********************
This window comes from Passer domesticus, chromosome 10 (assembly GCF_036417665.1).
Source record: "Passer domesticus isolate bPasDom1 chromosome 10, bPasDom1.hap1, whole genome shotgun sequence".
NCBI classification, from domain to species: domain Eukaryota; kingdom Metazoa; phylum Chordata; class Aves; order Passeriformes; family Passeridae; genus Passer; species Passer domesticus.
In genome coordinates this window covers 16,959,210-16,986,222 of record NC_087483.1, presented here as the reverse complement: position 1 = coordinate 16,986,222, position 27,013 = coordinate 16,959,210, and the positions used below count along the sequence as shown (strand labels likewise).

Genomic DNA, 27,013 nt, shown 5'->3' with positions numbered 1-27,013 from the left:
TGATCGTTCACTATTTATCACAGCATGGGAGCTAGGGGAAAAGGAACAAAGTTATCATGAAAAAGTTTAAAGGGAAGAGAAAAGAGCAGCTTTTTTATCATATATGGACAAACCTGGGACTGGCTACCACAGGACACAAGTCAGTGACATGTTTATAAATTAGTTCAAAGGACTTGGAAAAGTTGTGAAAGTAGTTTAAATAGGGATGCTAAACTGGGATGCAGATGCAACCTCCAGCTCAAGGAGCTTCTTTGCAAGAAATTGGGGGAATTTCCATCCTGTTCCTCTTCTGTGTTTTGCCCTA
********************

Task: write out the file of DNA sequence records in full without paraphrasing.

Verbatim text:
This window comes from Passer domesticus, chromosome 10 (assembly GCF_036417665.1).
Source record: "Passer domesticus isolate bPasDom1 chromosome 10, bPasDom1.hap1, whole genome shotgun sequence".
NCBI classification, from domain to species: domain Eukaryota; kingdom Metazoa; phylum Chordata; class Aves; order Passeriformes; family Passeridae; genus Passer; species Passer domesticus.
In genome coordinates this window covers 16,959,210-16,986,222 of record NC_087483.1, presented here as the reverse complement: position 1 = coordinate 16,986,222, position 27,013 = coordinate 16,959,210, and the positions used below count along the sequence as shown (strand labels likewise).

Genomic DNA, 27,013 nt, shown 5'->3' with positions numbered 1-27,013 from the left:
TGATCGTTCACTATTTATCACAGCATGGGAGCTAGGGGAAAAGGAACAAAGTTATCATGAAAAAGTTTAAAGGGAAGAGAAAAGAGCAGCTTTTTTATCATATATGGACAAACCTGGGACTGGCTACCACAGGACACAAGTCAGTGACATGTTTATAAATTAGTTCAAAGGACTTGGAAAAGTTGTGAAAGTAGTTTAAATAGGGATGCTAAACTGGGATGCAGATGCAACCTCCAGCTCAAGGAGCTTCTTTGCAAGAAATTGGGGGAATTTCCATCCTGTTCCTCTTCTGTGTTTTGCCCTA